In order to discriminate between intracellular (e.g. mitochondrial) and extracellular reactive oxygen species (ROS), we used the antioxidant combination of SOD and catalase, both large molecules that will not directly enter cells. In contrast to NAC, the combination of SOD and catalase did not inhibit BioPM-induced release of cytokines (Fig. 4). In fact, the combination of SOD and catalase, without additional exposure to BioPM, resulted in enhanced cytokine production compared to unstimulated PBMCs (not shown). Why SOD and catalase induced cytokine production by itself remains unclear, but since both commercially acquired enzymes were purified from tissues this increase could possibly be related to contaminants.

Fig. 4
figure4

Effect of pre-treatment with NAC (N; striped; 10 mM) or SOD combined with catalase (S/C; white; 100 and 50 μg/ml, respectively) on cytokine production induced by BioPM (5 μg/ml) collected from chicken, goat and pig farms without pre-treatment (blue) in PBMCs from healthy volunteers; n = 4. *p < 0.05

Oxidative stress assessed by the lipid peroxidation product MDA in culture medium from PBMCs was not affected by exposure to BioPM and no differences were detected between groups or farms, although pig farm BioPM tended to slightly increase MDA levels in the loss of asthma control group (Fig. 5). Pre-treatment with 10 mM NAC was able to lower levels of MDA in PBMCs from asthma patients during loss of control after exposure to BioPM collected from pig farms, but not in PBMCs from any of the other groups or after exposure to BioPM collected from chicken or goat farms. This was also the only condition being significantly lower compared to the stable disease counterparts.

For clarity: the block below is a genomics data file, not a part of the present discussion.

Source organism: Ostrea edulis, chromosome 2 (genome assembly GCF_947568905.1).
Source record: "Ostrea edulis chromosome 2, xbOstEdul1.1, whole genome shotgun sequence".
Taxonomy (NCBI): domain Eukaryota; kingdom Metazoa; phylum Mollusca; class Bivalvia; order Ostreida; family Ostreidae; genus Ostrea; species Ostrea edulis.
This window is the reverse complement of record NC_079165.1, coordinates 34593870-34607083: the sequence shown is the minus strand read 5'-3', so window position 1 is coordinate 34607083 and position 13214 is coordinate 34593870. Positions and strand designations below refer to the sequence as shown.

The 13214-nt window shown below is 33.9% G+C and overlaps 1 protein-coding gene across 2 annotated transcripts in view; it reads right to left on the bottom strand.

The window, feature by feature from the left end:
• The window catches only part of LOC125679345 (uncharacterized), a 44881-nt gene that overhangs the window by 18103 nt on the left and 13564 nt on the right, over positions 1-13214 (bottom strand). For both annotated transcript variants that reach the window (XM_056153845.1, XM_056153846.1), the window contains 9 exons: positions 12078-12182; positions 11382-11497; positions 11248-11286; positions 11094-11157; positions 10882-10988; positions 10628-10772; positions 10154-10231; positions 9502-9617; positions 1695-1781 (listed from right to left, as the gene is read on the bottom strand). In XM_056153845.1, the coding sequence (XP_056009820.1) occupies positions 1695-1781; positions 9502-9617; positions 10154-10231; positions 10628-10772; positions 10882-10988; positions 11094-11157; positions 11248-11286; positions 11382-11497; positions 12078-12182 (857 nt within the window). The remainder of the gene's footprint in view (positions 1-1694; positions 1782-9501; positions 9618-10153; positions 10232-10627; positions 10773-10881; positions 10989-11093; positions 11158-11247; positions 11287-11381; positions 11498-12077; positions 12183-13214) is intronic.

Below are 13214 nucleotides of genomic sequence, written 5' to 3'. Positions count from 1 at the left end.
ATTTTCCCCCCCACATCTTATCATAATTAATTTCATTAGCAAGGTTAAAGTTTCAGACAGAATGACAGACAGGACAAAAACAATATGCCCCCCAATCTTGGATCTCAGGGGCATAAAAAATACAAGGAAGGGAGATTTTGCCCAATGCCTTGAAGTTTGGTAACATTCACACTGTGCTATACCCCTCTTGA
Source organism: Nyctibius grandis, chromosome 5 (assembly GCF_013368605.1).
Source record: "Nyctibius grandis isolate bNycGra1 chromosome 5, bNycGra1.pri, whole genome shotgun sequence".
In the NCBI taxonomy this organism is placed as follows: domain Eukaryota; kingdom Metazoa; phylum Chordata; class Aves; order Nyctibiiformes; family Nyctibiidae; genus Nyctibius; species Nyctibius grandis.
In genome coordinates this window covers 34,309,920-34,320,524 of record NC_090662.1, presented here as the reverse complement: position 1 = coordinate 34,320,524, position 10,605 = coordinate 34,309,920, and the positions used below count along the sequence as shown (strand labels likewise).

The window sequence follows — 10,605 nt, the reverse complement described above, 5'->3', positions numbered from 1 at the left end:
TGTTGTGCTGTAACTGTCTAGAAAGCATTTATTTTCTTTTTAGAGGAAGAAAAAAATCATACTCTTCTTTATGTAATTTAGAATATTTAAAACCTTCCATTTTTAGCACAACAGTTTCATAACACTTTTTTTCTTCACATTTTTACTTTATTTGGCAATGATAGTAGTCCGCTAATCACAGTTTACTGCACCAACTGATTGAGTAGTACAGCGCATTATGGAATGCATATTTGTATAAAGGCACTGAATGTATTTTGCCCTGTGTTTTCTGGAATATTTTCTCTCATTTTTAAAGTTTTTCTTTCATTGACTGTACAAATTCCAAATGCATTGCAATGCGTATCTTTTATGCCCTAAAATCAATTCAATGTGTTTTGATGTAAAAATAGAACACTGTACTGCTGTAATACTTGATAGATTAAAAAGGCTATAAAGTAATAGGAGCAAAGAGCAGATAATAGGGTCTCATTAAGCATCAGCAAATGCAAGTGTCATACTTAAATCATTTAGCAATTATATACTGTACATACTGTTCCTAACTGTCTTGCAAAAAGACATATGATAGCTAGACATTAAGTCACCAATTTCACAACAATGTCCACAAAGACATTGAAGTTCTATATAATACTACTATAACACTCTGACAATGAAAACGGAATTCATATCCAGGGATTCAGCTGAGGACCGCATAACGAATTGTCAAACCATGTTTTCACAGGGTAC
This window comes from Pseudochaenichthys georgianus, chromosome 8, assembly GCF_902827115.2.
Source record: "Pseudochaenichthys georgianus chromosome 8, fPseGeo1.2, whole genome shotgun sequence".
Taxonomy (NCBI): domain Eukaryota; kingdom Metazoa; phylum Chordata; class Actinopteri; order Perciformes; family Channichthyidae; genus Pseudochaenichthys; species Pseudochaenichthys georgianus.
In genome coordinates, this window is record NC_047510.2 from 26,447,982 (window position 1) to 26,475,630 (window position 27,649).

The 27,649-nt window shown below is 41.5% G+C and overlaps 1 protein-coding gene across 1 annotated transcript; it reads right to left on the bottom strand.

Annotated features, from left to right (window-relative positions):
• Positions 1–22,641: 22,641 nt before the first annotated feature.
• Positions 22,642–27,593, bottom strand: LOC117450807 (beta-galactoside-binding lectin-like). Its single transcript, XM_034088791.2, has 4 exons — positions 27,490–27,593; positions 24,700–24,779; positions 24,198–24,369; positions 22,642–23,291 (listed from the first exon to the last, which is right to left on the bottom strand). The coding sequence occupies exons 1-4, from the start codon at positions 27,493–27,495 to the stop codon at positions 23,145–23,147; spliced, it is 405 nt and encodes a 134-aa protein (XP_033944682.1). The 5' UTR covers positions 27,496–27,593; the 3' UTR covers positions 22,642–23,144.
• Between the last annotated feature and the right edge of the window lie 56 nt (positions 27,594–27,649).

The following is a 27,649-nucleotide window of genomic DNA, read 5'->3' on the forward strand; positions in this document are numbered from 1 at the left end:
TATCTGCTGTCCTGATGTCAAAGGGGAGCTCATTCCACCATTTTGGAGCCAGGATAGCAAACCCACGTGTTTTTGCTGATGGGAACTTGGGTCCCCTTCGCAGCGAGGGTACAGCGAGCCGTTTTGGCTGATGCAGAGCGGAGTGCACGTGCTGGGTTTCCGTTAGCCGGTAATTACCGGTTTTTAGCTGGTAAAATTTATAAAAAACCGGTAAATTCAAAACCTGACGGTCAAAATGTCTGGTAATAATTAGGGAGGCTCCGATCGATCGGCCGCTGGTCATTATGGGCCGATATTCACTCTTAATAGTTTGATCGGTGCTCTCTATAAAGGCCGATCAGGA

Fig. 5
figure5

Effect of BioPM (5 μg/ml) collected from chicken (C), goat (G) and pig (P) farms and pre-treatment with NAC (10 mM) on oxidative stress levels in PBMCs from healthy volunteers (blue) and asthma patients at stable disease (black) and during loss of control (LOC; white); n = 5. *p < 0.05, #p < 0.05 compared to no pre-treatment (100%)

Discussion

There is increasing evidence that PM from livestock affects respiratory diseases including asthma [13,14,15]. Whereas traffic-related PM effects are claimed to be mediated by ROS due to the presence of carbon or quinone species, this is less likely for BioPM. In the present study, we demonstrated that BioPM derived from chicken, goat and pig farms induced cytokine production by PBMCs from healthy and asthmatic individuals (potency rank: pig>goat> > chicken) with an apparent dose-dependency. These inflammatory events were abrogated by pre-treatment with NAC, but not SOD and catalase, suggestive of a mechanism (partly) related to intracellular ROS induced by activation of TLRs. No marked differences in inflammatory response to BioPM were detected between PBMCs from healthy controls and asthma patients. However, PBMCs obtained during loss of asthma control demonstrated an enhanced IFNγ response upon exposure to BioPM from the pig farm, which was paralleled by oxidative stress.